The spices industry is confronting a major challenge of declining quantity for exports due to supply shortfalls and quality concerns.

This calls for immediate crisis management by revamping the entire supply chain starting from researchers, farmers, exporters, importers and consumers while ensuring adequate Government intervention and back-up support, Dr A. Jayathilak, Chairman, Spices Board, said.

Inaugurating an one-day workshop on ‘Sustainable Growth in the Spices Sector' organised jointly by the Spices Board, World Trade Organisation (WTO) Cell of Kerala Government and the World Spice Organisation, he said that though substantial jump in exports was observed in the past five years, export in quantity of spices has declined in the recent past.

While 32 per cent of the quantum and 40 per cent of the value targeted for spices export has been achieved in the year 2011-2012, the question as to why there is a fall in quantity remains. While Kerala's contribution to the spices sector needs to be improved, Karnataka had made huge advancements in pepper production.

India's exports

India is the largest producer, exporter and consumer of spices in the world, but exports only 10 per cent of its total production, though it contributes almost 50 per cent of the global requirements, a press release issued here said.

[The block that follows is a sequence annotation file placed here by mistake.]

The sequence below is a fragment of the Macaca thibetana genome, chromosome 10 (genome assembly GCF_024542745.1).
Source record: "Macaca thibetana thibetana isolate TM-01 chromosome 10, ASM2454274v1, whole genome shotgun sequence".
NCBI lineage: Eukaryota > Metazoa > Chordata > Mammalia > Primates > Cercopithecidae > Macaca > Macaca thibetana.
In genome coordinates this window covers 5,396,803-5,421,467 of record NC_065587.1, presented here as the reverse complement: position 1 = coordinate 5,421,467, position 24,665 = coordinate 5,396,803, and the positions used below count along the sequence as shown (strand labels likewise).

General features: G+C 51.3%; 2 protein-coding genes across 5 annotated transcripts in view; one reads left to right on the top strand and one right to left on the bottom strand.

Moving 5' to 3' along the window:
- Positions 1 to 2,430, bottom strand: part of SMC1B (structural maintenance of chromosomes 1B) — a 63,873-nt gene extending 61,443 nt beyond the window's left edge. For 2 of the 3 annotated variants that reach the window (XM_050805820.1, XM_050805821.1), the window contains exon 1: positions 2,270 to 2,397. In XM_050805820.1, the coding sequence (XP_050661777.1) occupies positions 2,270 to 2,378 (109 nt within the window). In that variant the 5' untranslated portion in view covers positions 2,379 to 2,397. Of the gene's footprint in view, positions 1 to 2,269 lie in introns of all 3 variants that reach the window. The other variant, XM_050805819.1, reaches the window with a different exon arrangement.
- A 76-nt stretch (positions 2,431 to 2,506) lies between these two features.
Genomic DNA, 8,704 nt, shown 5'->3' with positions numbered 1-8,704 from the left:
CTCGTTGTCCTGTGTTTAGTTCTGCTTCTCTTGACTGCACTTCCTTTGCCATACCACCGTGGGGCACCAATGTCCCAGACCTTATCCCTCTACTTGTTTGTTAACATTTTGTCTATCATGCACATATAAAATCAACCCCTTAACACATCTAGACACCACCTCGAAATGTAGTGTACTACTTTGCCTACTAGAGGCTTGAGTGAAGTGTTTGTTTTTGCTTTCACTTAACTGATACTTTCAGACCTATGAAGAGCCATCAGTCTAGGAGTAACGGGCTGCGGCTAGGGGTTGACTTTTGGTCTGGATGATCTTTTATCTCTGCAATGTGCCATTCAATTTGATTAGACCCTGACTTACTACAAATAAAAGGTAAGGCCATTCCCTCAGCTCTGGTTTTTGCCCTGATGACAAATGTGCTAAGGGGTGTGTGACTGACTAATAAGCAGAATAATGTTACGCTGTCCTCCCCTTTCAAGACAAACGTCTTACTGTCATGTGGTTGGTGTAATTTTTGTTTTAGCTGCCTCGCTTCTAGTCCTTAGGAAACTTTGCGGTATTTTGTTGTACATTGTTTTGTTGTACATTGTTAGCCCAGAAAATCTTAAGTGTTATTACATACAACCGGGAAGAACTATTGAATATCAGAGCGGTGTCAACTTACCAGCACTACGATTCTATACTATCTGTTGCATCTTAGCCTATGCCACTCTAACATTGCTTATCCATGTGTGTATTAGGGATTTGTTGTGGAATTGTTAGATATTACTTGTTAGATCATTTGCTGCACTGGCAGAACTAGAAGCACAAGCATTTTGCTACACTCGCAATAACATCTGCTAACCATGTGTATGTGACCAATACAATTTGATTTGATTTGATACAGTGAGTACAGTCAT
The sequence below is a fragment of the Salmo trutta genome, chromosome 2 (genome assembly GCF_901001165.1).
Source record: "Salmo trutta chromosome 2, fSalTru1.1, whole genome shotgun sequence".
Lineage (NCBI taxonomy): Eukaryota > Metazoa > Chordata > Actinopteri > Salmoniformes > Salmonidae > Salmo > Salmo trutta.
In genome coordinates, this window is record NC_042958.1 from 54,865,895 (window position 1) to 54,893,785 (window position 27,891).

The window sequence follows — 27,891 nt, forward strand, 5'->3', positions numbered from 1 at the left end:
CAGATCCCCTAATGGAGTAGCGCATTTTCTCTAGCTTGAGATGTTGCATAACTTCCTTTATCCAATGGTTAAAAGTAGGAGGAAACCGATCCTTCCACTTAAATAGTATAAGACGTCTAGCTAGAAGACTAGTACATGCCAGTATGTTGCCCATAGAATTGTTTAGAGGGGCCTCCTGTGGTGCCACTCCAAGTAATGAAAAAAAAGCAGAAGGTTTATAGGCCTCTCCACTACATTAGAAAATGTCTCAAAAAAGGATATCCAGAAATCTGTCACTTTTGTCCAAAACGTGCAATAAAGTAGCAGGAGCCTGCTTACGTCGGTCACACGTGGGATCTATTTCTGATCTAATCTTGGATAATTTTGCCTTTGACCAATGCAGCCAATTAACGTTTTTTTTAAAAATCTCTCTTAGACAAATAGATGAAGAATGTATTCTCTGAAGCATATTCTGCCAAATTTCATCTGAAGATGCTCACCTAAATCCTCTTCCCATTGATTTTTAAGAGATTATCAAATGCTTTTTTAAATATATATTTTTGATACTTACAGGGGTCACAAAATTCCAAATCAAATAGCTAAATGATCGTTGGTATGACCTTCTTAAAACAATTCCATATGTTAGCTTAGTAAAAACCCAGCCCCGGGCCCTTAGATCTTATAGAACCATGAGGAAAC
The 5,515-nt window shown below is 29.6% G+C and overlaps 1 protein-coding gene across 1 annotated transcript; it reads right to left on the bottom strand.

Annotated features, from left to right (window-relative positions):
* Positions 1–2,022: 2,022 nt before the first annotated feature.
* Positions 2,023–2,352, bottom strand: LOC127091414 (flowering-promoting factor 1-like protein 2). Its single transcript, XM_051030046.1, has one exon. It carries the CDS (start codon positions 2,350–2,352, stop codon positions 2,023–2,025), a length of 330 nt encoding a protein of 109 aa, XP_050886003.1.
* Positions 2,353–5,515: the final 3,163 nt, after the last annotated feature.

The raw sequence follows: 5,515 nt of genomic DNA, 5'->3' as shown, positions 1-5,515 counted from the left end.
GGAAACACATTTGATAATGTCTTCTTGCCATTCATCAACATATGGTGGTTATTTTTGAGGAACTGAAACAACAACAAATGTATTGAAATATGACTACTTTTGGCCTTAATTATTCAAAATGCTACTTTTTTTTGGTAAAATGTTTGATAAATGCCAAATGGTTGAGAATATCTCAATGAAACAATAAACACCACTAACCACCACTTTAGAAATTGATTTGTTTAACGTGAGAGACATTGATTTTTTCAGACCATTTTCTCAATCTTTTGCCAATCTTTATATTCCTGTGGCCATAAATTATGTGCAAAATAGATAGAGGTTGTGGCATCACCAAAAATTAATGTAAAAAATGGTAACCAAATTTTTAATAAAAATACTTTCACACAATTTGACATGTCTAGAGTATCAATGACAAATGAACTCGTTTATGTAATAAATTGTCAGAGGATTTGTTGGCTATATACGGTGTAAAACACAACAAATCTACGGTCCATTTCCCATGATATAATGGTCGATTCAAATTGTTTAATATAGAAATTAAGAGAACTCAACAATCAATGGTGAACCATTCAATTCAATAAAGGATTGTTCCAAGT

There has been increasing global demand for spices and India has to consolidate and maintain its position as the world leader in this sector.

Speaking on the occasion, Dr K. Prathapan, Director, State Horticulture Mission, stressed the need to ensure quality planting materials to farmers. The work shop is a definite step on convergence of resources in this sector. Research and results of research should reach the farmers, he said.

The workshop chalked out strategies to ensure high yield and better quality among five major spices with high export potential — black pepper, cardamom, ginger, turmeric and nutmeg — by securing high quality planting material, overcoming soil constraints, dealing with devastating diseases and assuring stable price.

Mr Philip Kuruvilla, Chairman, WSO, detailed the parameters to remain internationally competitive for sound export business in the WTO era.

He outlined the major challenges in spice trade and highlighted the need to meet international standards on food safety and food security by resolving the problem of pesticide residues, presence of aflatoxin and illegal dyes.

Mr George Paul, Director of the World Spice Organisation, said that agricultural sustainability is primarily a question of human sustainability and therefore purity of food is an important factor. The international food safety standards are nothing but standards for human sustainability.

Scientists and experts from the Kerala Agriculture University, Indian Institute of Spices Research, World Spice Organisation and Spices Board, led the technical session on field problems and research interventions.

Constraints and opportunities from the farmers' perspective were also discussed. Spice farmers from various parts of the state, spices exporters, traders, scientists and foreign delegates participated.

(This article was published on January 20, 2012)
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